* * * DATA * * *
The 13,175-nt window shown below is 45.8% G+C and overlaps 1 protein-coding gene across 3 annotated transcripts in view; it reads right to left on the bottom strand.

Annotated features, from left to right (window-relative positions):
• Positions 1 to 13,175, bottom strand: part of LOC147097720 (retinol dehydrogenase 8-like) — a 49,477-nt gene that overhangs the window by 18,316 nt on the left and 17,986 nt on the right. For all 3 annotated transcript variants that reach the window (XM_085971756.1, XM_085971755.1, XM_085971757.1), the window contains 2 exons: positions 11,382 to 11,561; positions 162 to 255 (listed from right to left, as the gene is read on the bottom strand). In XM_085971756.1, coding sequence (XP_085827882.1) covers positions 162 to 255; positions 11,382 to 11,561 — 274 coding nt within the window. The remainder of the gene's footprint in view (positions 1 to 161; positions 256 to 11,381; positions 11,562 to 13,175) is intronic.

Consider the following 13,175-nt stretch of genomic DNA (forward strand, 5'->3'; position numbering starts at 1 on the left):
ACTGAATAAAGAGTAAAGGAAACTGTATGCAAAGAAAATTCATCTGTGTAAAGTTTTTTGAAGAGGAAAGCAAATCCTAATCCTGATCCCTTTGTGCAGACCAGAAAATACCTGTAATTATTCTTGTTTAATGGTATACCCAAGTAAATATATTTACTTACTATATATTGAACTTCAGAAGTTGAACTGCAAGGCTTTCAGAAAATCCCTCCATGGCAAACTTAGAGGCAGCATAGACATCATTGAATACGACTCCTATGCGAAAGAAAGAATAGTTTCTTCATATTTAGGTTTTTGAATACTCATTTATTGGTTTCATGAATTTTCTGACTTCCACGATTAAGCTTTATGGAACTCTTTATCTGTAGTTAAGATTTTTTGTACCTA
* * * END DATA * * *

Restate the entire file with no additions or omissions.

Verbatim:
The 13,175-nt window shown below is 45.8% G+C and overlaps 1 protein-coding gene across 3 annotated transcripts in view; it reads right to left on the bottom strand.

Annotated features, from left to right (window-relative positions):
• Positions 1 to 13,175, bottom strand: part of LOC147097720 (retinol dehydrogenase 8-like) — a 49,477-nt gene that overhangs the window by 18,316 nt on the left and 17,986 nt on the right. For all 3 annotated transcript variants that reach the window (XM_085971756.1, XM_085971755.1, XM_085971757.1), the window contains 2 exons: positions 11,382 to 11,561; positions 162 to 255 (listed from right to left, as the gene is read on the bottom strand). In XM_085971756.1, coding sequence (XP_085827882.1) covers positions 162 to 255; positions 11,382 to 11,561 — 274 coding nt within the window. The remainder of the gene's footprint in view (positions 1 to 161; positions 256 to 11,381; positions 11,562 to 13,175) is intronic.

Consider the following 13,175-nt stretch of genomic DNA (forward strand, 5'->3'; position numbering starts at 1 on the left):
ACTGAATAAAGAGTAAAGGAAACTGTATGCAAAGAAAATTCATCTGTGTAAAGTTTTTTGAAGAGGAAAGCAAATCCTAATCCTGATCCCTTTGTGCAGACCAGAAAATACCTGTAATTATTCTTGTTTAATGGTATACCCAAGTAAATATATTTACTTACTATATATTGAACTTCAGAAGTTGAACTGCAAGGCTTTCAGAAAATCCCTCCATGGCAAACTTAGAGGCAGCATAGACATCATTGAATACGACTCCTATGCGAAAGAAAGAATAGTTTCTTCATATTTAGGTTTTTGAATACTCATTTATTGGTTTCATGAATTTTCTGACTTCCACGATTAAGCTTTATGGAACTCTTTATCTGTAGTTAAGATTTTTTGTACCTA